The patients who took QINLOCK had a median overall survival of 15.1 months, versus 6.6 months for the placebo.
Because of the order in which the data were analyzed, it was not possible to draw statistical conclusions from these results.
That is, a summary of the efficacy of the INVICTUS study, which helped to get QINLOCK approved for advanced GIST. I’m going to pass the discussion back to my colleague, Sandra Brackert, to talk about some of the possible side effects associated with QINLOCK.
Sandra Brackert, NP: I learn a lot from what patients share with me, as far as what their side effects are, and also how they manage them.
The first one we have listed here is what we sometimes refer to as “hand-foot syndrome”, or PPES, which stands for palmar-plantar erythrodysesthesia syndrome. This side effect can cause pain, soreness, and sensitivity on the hands and the feet. It can also cause redness, blisters, bleeding, swelling, or rash on the palms of your hands or soles of your feet.
One thing I always tell people to do is use a nice urea-based hand cream, and sometimes to put on a cream on the feet and then cover the feet with socks at night to keep the moisture in. You might want to really look at your footwear and also make sure that you have comfortable shoes with no areas of increased pressure on toes, or rubbing anywhere on the heel.
The other thing I want to mention about the skin is possible new skin cancers. In certain rare cases, QINLOCK may cause skin cancers called “cutaneous squamous cell carcinoma”, or “melanoma”.
In our practice, we always refer patients right away to a dermatologist, so that a dermatologist can do a really good head-to-toe body check. They can make sure that you don’t have any unusual moles, or skin bumps, or any lumps of concern. Then probably, every 6 months or so, depending on what your doctor says, you should follow up with your dermatologist. But if you notice anything on your own, like a mole that changes shape or color, or a new little red bump—sometimes it looks like a little wart—don’t ignore it; make sure that you go and see your doctor right away and have them examine it.
Another possible side effect of QINLOCK is hypertension, or high blood pressure.
We want to make sure that your blood pressure is managed well, even before we start the medication. If your doctor determines you have high blood pressure, they would prescribe a medication, which is called an “antihypertensive”. There are many different kinds. Once you have managed the hypertension, then we can get you started and keep you on QINLOCK.
The other thing here is heart problems. In the clinical trial, there was 1 case, of the 85 patients treated with QINLOCK, so our best practice is to get an echocardiogram before we even start the medication—just as a baseline, just to let us know that the heart is functioning, and pumping well, and that there’s not any cardiac problems. If you do notice any heart-related symptoms, such as all of a sudden being very, very short of breath, or very, very tired, then you should call your doctor, let your care team know, and they would probably order another echocardiogram, to see if there are any changes.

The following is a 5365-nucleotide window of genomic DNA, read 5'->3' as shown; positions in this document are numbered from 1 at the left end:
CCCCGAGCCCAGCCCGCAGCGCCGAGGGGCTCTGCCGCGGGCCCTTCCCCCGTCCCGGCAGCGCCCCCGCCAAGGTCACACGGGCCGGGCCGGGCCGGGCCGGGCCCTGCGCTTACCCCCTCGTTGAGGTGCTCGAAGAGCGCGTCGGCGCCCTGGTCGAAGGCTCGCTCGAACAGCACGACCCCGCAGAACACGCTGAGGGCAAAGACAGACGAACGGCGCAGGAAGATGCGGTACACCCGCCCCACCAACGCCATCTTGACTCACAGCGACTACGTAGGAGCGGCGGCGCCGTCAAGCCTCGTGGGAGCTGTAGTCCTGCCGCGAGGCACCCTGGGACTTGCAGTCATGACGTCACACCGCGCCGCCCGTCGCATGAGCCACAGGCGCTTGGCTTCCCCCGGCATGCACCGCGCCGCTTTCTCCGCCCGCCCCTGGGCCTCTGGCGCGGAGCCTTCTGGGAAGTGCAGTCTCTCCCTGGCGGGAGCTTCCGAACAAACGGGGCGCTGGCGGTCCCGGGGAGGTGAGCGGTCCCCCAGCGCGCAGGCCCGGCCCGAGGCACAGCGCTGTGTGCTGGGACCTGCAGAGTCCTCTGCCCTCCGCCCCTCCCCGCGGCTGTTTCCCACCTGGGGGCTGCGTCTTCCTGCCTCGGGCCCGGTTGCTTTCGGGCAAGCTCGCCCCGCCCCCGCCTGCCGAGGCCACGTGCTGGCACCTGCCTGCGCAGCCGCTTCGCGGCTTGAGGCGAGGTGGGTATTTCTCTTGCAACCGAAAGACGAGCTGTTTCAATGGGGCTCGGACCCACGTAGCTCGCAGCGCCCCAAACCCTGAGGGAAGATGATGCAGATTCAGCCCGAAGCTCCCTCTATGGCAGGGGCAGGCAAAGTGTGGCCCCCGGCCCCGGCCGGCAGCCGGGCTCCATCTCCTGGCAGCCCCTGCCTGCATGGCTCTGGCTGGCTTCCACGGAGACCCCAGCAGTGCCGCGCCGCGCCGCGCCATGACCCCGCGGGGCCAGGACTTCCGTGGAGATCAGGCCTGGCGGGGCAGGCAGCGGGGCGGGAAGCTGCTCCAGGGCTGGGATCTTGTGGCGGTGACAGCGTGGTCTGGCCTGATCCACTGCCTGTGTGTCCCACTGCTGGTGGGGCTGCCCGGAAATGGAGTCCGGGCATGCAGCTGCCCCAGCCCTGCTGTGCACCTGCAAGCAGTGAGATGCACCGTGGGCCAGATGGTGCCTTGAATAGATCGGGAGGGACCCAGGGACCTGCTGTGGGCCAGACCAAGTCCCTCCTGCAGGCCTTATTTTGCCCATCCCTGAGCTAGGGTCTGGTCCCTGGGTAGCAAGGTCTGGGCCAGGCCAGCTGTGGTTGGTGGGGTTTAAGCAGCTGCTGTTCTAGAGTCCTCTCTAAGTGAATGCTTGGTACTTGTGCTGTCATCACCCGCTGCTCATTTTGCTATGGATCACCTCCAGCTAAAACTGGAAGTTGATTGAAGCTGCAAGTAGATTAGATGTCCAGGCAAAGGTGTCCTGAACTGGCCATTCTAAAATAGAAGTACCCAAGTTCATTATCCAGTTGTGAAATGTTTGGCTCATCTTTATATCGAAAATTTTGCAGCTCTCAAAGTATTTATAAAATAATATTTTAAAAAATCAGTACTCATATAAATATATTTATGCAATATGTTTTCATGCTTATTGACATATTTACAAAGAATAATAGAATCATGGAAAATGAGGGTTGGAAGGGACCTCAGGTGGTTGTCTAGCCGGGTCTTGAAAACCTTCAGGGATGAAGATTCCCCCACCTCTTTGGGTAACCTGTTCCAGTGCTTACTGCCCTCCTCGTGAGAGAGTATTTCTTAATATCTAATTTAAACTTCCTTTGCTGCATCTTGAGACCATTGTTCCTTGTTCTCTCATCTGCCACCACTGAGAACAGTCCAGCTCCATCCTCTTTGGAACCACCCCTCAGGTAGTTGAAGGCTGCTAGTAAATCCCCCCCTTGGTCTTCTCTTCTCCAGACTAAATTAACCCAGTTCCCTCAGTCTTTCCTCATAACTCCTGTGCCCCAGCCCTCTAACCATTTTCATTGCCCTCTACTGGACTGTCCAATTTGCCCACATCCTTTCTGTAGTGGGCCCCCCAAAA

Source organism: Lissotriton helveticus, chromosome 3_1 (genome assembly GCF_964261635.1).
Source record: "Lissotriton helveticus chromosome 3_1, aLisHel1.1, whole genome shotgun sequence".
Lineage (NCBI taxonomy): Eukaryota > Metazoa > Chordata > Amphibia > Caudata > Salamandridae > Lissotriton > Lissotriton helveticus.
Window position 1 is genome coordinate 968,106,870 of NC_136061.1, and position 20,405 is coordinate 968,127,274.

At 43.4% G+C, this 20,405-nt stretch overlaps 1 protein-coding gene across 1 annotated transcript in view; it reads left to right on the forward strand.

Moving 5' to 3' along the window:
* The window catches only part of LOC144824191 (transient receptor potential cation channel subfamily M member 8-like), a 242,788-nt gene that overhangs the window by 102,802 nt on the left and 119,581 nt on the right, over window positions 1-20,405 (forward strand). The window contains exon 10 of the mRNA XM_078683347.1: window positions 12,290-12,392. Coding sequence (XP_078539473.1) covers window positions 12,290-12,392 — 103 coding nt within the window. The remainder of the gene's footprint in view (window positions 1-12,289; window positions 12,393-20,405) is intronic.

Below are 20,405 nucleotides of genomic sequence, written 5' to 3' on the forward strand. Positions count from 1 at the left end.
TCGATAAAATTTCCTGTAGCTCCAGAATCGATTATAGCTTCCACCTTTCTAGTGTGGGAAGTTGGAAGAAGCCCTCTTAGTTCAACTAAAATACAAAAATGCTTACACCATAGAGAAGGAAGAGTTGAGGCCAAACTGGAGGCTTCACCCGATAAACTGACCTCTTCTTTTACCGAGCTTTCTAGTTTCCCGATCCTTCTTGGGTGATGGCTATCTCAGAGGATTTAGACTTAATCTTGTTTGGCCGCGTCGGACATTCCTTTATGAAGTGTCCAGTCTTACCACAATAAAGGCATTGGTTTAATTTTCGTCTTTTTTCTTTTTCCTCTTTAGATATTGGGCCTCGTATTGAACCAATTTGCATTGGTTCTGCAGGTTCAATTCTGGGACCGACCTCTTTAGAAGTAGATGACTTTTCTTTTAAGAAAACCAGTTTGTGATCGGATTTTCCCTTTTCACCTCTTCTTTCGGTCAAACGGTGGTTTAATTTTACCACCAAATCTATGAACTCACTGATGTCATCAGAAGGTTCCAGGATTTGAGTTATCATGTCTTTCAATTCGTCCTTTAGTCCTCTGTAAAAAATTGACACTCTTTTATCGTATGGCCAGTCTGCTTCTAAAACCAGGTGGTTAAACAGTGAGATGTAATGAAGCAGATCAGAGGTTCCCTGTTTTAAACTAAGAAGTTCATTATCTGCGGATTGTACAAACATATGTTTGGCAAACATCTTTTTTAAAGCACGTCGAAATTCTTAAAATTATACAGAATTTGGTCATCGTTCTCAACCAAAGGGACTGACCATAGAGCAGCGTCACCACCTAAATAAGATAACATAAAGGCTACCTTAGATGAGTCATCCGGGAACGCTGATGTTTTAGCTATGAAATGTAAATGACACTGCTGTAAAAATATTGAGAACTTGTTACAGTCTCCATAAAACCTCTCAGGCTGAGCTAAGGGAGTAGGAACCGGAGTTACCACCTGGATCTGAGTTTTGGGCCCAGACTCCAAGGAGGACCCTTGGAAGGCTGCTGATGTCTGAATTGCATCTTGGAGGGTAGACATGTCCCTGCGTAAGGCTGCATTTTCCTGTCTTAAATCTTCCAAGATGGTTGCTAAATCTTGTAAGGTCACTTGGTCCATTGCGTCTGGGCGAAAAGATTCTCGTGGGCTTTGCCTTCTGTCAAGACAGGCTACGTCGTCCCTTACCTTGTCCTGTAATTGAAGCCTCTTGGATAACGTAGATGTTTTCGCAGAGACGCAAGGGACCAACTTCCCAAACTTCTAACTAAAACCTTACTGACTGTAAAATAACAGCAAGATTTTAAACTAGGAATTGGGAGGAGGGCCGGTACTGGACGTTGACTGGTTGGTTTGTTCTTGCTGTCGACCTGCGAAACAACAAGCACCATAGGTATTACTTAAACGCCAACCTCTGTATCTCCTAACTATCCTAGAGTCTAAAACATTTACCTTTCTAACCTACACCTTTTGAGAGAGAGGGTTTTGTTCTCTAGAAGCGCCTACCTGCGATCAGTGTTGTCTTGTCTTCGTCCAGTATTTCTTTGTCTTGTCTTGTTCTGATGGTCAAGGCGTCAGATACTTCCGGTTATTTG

QINLOCK may also affect the ability of the body to heal quickly, so you should tell your doctor if you plan to have any surgery before or during treatment with QINLOCK. We recommend stopping QINLOCK if you have a scheduled surgery of any kind for about a week before the procedure, and roughly about 2 weeks after the surgery, until everything is healed up well, and then we'll evaluate when you can go back to taking QINLOCK.
A common side effect of QINLOCK is hair loss or hair thinning. That’s something you may or may not have had on the other drugs. In my experience, patients on other TKIs have had hair loss and thinning, as well. But, I just think it’s better to be prepared that hair loss or hair thinning is a possible side effect, and sometimes just the way you can style your hair, or talk with your hairdresser, how they can cut your hair, may be helpful. Also, some people do like to wear a wig, and if they find a wig to match their hair, it looks more natural; or some other people like to just get a fun wig and have a different kind of look.
That’s another thing also that you could talk with your dermatologist about, as sometimes they have a suggestion for a special shampoo, or other tips to help prevent the thinning of the hair.